Health watchdog bars mental health provider from admitting new patients after inspection

  • Watch a report by Graham Stothard

A mental healthcare provider has been barred from taking on new patients after a damning report by the Care Quality Commission (CQC).

Northampton-based St Andrew's Healthcare must seek approval from the CQC if it wants to admit new patients following an inspection in July.

The overall rating for the men's service remains 'requires improvement' and the overall rating for the women's service remains 'inadequate'.

Inspectors visited the men's and women's services and looked at:

  • Acute wards for adults of working age and psychiatric intensive care units (PICU)

  • Long stay/rehabilitation mental health wards for working age adults

  • Forensic/inpatient secure wards and wards for people with learning disabilities or autistic people.

Conditions were placed on the provider's registration. The conditions demand no new patients can be admitted to the forensic, long stay rehabilitation wards and the wards for people with a learning disability at the women's service and to the wards for people with a learning disability at the men's service, without consent from CQC.

It must also ensure there are adequate staffing levels so observations can be carried out safely. The report said staff should also receive appropriate training for their roles and that audits of incident reporting are completed.

An action plan detailing improvement must be sent to CQC on a fortnightly basis.

Stuart Dunn, CQC head of inspection for mental health and community services, said: "People who needed these services told us that they didn't always feel safe, and inspectors evidenced practice that reflected this.

"For example, people told us that staff fell asleep when they were supposed to be observing, and women in the long stay and rehabilitation wards told us that the ward often felt dangerous due to understaffing. "Understaffing continued to be a significant concern with both services being regularly short-staffed which often led to patients having their escorted leave, therapies or activities cancelled. In addition, not all staff were suitably qualified or competent to be carrying out their roles.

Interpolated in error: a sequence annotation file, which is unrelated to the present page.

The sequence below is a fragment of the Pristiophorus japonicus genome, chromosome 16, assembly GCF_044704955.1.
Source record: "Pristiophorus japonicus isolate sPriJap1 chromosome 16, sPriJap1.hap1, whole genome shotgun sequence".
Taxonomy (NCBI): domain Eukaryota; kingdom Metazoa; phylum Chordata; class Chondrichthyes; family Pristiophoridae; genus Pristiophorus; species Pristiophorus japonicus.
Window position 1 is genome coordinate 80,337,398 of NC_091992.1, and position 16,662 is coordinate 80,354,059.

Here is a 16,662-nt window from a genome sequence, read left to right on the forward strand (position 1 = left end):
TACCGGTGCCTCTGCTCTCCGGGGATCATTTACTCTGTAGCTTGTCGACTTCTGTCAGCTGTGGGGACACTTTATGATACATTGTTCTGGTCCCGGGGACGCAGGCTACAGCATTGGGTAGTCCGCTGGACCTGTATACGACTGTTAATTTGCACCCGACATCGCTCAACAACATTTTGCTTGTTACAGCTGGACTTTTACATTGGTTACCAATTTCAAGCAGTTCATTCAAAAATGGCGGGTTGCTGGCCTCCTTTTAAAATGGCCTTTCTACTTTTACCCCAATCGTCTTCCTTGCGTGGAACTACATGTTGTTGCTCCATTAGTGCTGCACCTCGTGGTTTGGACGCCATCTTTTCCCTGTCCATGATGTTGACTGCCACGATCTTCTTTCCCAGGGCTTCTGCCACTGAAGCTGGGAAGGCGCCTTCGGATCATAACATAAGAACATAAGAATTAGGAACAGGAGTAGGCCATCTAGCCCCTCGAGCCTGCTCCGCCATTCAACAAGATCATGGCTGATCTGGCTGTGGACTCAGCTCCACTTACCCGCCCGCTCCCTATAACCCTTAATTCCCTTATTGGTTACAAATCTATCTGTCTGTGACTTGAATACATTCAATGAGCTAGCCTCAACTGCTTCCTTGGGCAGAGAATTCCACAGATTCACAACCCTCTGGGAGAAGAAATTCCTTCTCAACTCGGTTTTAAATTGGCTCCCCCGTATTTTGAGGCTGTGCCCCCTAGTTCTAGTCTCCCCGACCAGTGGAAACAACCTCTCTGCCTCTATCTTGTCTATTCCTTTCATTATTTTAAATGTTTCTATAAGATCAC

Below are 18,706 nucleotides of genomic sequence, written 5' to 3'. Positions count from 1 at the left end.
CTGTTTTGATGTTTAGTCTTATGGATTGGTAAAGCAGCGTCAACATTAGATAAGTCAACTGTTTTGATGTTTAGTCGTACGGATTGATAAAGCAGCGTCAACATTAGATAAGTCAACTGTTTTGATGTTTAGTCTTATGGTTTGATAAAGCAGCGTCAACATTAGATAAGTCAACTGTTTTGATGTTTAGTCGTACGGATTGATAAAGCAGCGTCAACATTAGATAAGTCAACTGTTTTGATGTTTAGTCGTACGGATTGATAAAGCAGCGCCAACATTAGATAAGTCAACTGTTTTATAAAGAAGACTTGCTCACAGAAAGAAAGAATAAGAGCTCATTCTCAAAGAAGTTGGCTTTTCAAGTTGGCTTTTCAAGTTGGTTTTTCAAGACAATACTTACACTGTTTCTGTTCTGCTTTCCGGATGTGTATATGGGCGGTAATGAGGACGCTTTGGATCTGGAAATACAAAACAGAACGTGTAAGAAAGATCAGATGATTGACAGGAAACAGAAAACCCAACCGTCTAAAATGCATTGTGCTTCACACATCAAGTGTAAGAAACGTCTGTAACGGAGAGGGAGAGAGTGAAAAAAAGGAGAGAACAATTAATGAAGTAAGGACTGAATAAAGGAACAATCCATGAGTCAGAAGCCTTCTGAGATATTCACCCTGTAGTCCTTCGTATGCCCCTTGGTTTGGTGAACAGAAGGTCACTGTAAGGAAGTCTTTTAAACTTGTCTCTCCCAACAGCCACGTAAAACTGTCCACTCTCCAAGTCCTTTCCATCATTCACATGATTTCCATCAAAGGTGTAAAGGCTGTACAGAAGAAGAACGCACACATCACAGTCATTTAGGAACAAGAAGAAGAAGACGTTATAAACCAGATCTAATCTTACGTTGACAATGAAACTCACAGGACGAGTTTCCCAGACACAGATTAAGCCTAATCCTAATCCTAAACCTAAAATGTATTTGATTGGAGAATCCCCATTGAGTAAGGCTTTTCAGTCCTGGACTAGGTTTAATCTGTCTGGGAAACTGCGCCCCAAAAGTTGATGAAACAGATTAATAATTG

"The leadership team had not addressed issues CQC had highlighted at previous inspections, or ensured existing concerns were identified and acted on. This culture was also reflected at staff level, with some not knowing how to identify or manage risks such as blind spots which could place patients at risk of harm. Incidents weren't escalated effectively meaning lessons were not being learned and the risk of reoccurrence was high. "We will continue to engage with the provider and will return to check whether sufficient improvements have been made and will take further action if we don't see this."

Jess Lievesley, Chief Executive, St Andrew’s Healthcare "We’re understandably disappointed" Credit: ITV News Anglia

Jess Lievesley, Chief Executive of St Andrew’s Healthcare, said he was "understandably disappointed" that the CQC has found a number of issues at the charity and apologised to patients, their families and carers.

In a statement he said: "We haven’t been able to provide the care consistently across all our wards at all times, particularly during what has already been a challenging period.

"This was a prolonged inspection at a highly challenging time and staffing levels were a key point raised by the CQC that underpinned a great many of the issues identified in the reports.

"There’s no disputing that staffing throughout the pandemic has been challenging for both St Andrew’s and other healthcare providers as our staff strictly adhered to the Government’s COVID-19 restrictions to keep patients safe."

He said that the charity accepted there were a number of areas which needed improvement and looked forward to working with the CQC

Following the inspection, the trust was told to make several improvements, including: At the women's service:

  • Patient observations must be carried out in line with policy.

  • Staff must follow the mental health act code of practice in relation to seclusion.

  • Wards must have the required numbers of suitably skilled staff.

  • Incidents must be recorded and reported appropriately.

At the men's service:

  • Lessons learned must be shared with the whole team when things go wrong.

  • Leadership, governance and culture must support the delivery of high-quality person-centred care.

  • Seclusion room environments must meet the mental health act code of practice.

  • Effective discharge plans must be in place for patients in the long stay and rehabilitation wards.

  • Staff must recognise and report any safeguarding incidents.

It is the latest critical report issued to the Trust by the CQC. Back in January 2019 it placed St Andrew's Healthcare's Fitzroy House in Northampton - a hospital for adolescents with mental health problems - in special measures.

Last year it said improvements had to be made over systemic failings.